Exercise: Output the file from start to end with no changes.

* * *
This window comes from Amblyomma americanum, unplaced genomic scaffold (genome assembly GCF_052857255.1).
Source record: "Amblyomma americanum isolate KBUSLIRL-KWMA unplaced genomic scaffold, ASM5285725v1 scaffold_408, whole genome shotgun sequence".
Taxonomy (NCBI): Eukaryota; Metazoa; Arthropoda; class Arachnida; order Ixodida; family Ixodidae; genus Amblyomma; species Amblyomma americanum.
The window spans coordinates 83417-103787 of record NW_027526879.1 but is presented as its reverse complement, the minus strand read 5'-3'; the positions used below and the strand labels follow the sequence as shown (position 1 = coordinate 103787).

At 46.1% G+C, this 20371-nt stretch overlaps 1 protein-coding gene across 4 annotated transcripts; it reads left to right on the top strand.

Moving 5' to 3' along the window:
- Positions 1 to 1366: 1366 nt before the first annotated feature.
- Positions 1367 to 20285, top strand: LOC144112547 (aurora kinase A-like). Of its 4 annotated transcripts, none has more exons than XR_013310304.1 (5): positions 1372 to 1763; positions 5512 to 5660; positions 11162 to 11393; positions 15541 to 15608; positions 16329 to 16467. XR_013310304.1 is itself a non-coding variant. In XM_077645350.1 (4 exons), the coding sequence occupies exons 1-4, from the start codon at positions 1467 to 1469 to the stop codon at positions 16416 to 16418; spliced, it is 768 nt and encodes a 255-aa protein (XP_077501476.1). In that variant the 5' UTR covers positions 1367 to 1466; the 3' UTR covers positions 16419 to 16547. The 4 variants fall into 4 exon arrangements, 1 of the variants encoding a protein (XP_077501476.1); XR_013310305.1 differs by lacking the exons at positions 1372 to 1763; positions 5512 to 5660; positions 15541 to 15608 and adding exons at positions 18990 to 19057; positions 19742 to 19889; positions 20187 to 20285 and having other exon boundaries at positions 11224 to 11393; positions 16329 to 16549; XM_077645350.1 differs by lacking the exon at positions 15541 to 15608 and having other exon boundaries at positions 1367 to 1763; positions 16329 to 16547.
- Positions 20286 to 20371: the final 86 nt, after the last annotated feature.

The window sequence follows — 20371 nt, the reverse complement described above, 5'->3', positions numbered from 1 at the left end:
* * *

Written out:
This window comes from Amblyomma americanum, unplaced genomic scaffold (genome assembly GCF_052857255.1).
Source record: "Amblyomma americanum isolate KBUSLIRL-KWMA unplaced genomic scaffold, ASM5285725v1 scaffold_408, whole genome shotgun sequence".
Taxonomy (NCBI): Eukaryota; Metazoa; Arthropoda; class Arachnida; order Ixodida; family Ixodidae; genus Amblyomma; species Amblyomma americanum.
The window spans coordinates 83417-103787 of record NW_027526879.1 but is presented as its reverse complement, the minus strand read 5'-3'; the positions used below and the strand labels follow the sequence as shown (position 1 = coordinate 103787).

At 46.1% G+C, this 20371-nt stretch overlaps 1 protein-coding gene across 4 annotated transcripts; it reads left to right on the top strand.

Moving 5' to 3' along the window:
- Positions 1 to 1366: 1366 nt before the first annotated feature.
- Positions 1367 to 20285, top strand: LOC144112547 (aurora kinase A-like). Of its 4 annotated transcripts, none has more exons than XR_013310304.1 (5): positions 1372 to 1763; positions 5512 to 5660; positions 11162 to 11393; positions 15541 to 15608; positions 16329 to 16467. XR_013310304.1 is itself a non-coding variant. In XM_077645350.1 (4 exons), the coding sequence occupies exons 1-4, from the start codon at positions 1467 to 1469 to the stop codon at positions 16416 to 16418; spliced, it is 768 nt and encodes a 255-aa protein (XP_077501476.1). In that variant the 5' UTR covers positions 1367 to 1466; the 3' UTR covers positions 16419 to 16547. The 4 variants fall into 4 exon arrangements, 1 of the variants encoding a protein (XP_077501476.1); XR_013310305.1 differs by lacking the exons at positions 1372 to 1763; positions 5512 to 5660; positions 15541 to 15608 and adding exons at positions 18990 to 19057; positions 19742 to 19889; positions 20187 to 20285 and having other exon boundaries at positions 11224 to 11393; positions 16329 to 16549; XM_077645350.1 differs by lacking the exon at positions 15541 to 15608 and having other exon boundaries at positions 1367 to 1763; positions 16329 to 16547.
- Positions 20286 to 20371: the final 86 nt, after the last annotated feature.

The window sequence follows — 20371 nt, the reverse complement described above, 5'->3', positions numbered from 1 at the left end: